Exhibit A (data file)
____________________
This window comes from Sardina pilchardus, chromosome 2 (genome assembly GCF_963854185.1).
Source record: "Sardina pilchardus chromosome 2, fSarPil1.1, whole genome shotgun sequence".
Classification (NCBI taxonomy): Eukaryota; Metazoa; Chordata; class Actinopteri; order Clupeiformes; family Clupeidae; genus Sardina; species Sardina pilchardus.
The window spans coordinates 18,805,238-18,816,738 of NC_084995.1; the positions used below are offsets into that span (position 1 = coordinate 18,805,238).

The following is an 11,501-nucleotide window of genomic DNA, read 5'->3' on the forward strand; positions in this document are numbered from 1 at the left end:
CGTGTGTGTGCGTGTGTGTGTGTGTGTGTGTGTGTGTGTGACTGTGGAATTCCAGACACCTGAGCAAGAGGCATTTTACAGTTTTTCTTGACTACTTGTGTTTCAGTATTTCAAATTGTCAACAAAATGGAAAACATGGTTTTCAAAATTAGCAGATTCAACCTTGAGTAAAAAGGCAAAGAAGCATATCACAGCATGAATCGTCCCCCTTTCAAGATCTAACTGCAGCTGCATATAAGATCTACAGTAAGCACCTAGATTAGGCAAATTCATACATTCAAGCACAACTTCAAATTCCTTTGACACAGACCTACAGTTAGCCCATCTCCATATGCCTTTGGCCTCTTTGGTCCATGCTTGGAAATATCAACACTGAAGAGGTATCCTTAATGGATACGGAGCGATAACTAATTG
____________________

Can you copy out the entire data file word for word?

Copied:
This window comes from Sardina pilchardus, chromosome 2 (genome assembly GCF_963854185.1).
Source record: "Sardina pilchardus chromosome 2, fSarPil1.1, whole genome shotgun sequence".
Classification (NCBI taxonomy): Eukaryota; Metazoa; Chordata; class Actinopteri; order Clupeiformes; family Clupeidae; genus Sardina; species Sardina pilchardus.
The window spans coordinates 18,805,238-18,816,738 of NC_084995.1; the positions used below are offsets into that span (position 1 = coordinate 18,805,238).

The following is an 11,501-nucleotide window of genomic DNA, read 5'->3' on the forward strand; positions in this document are numbered from 1 at the left end:
CGTGTGTGTGCGTGTGTGTGTGTGTGTGTGTGTGTGTGTGACTGTGGAATTCCAGACACCTGAGCAAGAGGCATTTTACAGTTTTTCTTGACTACTTGTGTTTCAGTATTTCAAATTGTCAACAAAATGGAAAACATGGTTTTCAAAATTAGCAGATTCAACCTTGAGTAAAAAGGCAAAGAAGCATATCACAGCATGAATCGTCCCCCTTTCAAGATCTAACTGCAGCTGCATATAAGATCTACAGTAAGCACCTAGATTAGGCAAATTCATACATTCAAGCACAACTTCAAATTCCTTTGACACAGACCTACAGTTAGCCCATCTCCATATGCCTTTGGCCTCTTTGGTCCATGCTTGGAAATATCAACACTGAAGAGGTATCCTTAATGGATACGGAGCGATAACTAATTG